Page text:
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## #1 2006-11-28 11:00:07

MathsIsFun

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This looks simple, but took over a week (part time), because every one has a different algorithm to make it work.

Have a play and tell me any problems or ideas. Thanks.

Last edited by MathsIsFun (2006-11-30 08:55:11)

"The physicists defer only to mathematicians, and the mathematicians defer only to God ..."  - Leon M. Lederman

## #2 2006-11-28 11:14:44

mathsyperson
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Ooh, very fun. I like it a lot, for the most part.

One suggestion is that you could possibly put a 'Quadrilateral' button on, so that it lets you move the corners around freely, like you could before you click on any of the shape names. I realise that you can do that by clicking on the name that you currently have again, but it took me a while to figure that out.

Also, sometimes the transformations of the shape are a bit counter-intuitive. I move a point and the shape enlarges along one of the axes, then I move it a bit more and it suddenly starts rotating. I'm not sure how that could be fixed, but it was sometimes a bit confusing.

Ooh, and you might want to maybe say that the trapezoid is also known as a trapezium. I'm not sure where you could fit that in though. Maybe add it to the "one pair of parallel sides" description.

Overall though, a very good educational tool, particularly how it shows the properties of all the different quadrilaterals like that. I'm off to have another play.

Edit: Sometimes when you make a big shape and you then click on one of the other words, then some of the points go offscreen and it can be quite difficult to get them back on. Also, see the attached image.

Edit2: I figured out how to replicate the problem I got, and consequently had a bit of fun, with the 1st image being the result. (They're shown in reverse order of the order you upload them, for some reason) The problem happens if you try to move the points too quickly.

Why did the vector cross the road?
It wanted to be normal.

## #3 2006-11-28 13:42:48

MathsIsFun

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Great feedback!

I can solve the "point moving too fast" thing.

For each shape I wanted it to be able to rotate. Most textbooks etc show the quadrilateral "unrotated" (example: the trapezoid always has its parallel sides horizontal). So I wanted to be able to show it in different "poses". I may not have selected the right way to move things, though. Can you give specific cases that are counter-intuitive? Maybe I can think of another way.

Also, if you select another shape, the points return to within the drawing area.

US: Trapezoid / UK: Trapezium is a big problem, which is just gonna stay that way till education authorities wake up. I put a note on it.

BTW: should it be called "Animation" or "Interactive"?

"The physicists defer only to mathematicians, and the mathematicians defer only to God ..."  - Leon M. Lederman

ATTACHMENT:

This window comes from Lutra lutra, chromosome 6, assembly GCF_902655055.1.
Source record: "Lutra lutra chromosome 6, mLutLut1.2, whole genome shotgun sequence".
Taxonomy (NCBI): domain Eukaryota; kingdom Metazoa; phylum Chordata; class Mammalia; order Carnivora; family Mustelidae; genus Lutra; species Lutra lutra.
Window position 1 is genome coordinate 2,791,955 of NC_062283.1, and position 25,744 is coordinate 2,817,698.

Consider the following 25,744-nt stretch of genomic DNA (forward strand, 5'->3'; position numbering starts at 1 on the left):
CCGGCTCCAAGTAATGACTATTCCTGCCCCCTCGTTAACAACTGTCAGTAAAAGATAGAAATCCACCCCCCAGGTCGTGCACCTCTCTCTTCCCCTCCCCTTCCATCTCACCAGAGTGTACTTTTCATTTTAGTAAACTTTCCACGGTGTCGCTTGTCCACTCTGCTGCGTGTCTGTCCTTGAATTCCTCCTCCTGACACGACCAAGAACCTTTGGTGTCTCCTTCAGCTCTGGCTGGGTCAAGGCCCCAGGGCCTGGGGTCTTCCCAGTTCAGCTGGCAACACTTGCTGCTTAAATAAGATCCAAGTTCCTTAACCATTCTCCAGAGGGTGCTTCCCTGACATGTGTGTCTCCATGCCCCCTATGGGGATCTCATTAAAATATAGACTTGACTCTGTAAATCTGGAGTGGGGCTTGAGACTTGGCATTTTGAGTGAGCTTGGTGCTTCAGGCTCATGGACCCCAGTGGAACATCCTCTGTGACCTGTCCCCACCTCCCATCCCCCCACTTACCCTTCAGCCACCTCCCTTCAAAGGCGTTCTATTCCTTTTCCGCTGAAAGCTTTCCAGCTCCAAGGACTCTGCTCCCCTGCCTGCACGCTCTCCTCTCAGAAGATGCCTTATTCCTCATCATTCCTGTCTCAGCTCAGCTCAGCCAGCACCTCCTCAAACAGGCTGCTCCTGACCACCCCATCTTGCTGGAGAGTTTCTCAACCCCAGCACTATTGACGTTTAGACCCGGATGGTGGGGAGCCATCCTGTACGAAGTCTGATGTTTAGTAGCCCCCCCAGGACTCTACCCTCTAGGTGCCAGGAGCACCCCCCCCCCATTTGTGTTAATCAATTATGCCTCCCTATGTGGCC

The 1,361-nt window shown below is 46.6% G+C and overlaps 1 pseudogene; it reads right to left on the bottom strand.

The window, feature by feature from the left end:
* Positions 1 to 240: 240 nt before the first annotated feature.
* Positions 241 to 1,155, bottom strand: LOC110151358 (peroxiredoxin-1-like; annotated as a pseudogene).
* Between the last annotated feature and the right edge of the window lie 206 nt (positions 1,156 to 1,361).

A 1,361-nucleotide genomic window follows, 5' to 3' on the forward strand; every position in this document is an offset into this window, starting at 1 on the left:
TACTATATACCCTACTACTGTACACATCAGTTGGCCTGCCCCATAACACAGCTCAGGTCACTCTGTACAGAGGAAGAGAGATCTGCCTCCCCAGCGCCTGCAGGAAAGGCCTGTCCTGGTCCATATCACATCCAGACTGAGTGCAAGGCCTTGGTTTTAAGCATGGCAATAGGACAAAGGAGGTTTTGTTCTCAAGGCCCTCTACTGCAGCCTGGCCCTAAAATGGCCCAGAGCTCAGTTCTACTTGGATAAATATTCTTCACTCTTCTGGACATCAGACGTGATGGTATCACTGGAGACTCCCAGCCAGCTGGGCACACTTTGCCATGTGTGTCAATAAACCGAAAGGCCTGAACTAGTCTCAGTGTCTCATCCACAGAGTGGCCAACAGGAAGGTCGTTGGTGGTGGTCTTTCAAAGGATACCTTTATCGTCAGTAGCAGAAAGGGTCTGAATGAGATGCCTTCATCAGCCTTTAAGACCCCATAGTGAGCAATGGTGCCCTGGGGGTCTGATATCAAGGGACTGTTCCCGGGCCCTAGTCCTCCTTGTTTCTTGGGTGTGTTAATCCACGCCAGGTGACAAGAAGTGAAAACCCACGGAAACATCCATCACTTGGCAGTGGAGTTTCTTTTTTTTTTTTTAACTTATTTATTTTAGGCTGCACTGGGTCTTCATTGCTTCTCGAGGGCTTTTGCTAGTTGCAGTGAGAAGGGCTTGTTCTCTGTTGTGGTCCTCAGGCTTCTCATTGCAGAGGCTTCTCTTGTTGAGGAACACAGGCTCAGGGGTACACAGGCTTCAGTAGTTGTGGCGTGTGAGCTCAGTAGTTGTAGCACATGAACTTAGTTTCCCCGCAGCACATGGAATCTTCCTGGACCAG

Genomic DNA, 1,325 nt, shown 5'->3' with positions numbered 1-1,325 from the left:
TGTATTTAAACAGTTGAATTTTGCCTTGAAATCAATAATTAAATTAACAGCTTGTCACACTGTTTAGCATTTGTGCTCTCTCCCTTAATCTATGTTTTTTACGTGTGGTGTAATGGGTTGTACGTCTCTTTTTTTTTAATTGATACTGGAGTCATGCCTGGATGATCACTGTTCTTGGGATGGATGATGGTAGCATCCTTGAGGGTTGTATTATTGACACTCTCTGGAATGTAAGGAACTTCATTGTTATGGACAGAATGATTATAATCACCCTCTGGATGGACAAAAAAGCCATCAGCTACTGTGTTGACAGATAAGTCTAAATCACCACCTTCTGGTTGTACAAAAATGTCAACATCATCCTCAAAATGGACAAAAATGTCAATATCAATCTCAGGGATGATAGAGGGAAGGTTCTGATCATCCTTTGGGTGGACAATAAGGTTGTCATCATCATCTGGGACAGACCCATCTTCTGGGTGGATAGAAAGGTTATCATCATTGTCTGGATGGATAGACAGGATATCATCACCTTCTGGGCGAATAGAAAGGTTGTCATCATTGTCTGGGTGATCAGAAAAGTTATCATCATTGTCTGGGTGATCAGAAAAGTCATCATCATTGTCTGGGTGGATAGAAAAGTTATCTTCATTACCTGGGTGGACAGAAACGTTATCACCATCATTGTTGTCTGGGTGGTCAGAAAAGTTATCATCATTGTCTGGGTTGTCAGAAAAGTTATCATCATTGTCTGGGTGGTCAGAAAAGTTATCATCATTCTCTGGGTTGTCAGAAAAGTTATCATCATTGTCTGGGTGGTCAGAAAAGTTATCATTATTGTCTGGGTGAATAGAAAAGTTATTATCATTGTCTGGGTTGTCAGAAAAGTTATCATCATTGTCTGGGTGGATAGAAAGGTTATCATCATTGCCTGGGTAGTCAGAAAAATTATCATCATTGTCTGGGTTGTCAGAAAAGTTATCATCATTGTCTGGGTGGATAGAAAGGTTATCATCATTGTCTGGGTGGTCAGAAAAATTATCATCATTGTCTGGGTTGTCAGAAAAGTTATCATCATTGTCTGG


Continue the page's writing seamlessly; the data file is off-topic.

## #4 2006-11-30 04:20:26

rida
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it's exellent

Dreams don't come true, you gotta make them come true.

## #5 2006-11-30 05:59:45

mathsyperson
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I vote for interactive. Animated suggests you just sit there and watch them move.

I found an example of the counter-intuivity. Let's say you have a rectangle ABCD with A in the top-left corner and B in the top-right. If I drag point A horizontally, then the rectangle stretches horizontally. But if I drag it vertically, then the rectangle rotates, which is confusing. And the same goes for all the other points. It might be better to make A and C always change the scale of it and B and D always rotate, although I'm not certain. There are lots of other similar situations to that. It's only a minor quibble though, it's still easy enough to use.

Another fault I found is that if I turn the diagonals on then it highlights line AD as well as the 2 actual diagonals. Also, it won't let me make a kite that has a reflex angle, even though they're perfectly fine quadrilaterals.

I was also going to suggest that you showed that squares were rectangles, like you showed that various things were parallelograms, but then I realised that squares were also rhombuses (rhombi?) and so you'd also have to show that somehow and that would just complicate things.

Why did the vector cross the road?
It wanted to be normal.

## #6 2006-11-30 08:18:04

MathsIsFun

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I guess I called it "Animated" because the general term is "Animation". I have changed it to "Interactive" (including changing name of file so I will amend my first post).

I shall have to think about how to move the points ... do other members have comments?

I put a comment about the rotation on the page too.

Diagonals: fixed. Thanks.

"The physicists defer only to mathematicians, and the mathematicians defer only to God ..."  - Leon M. Lederman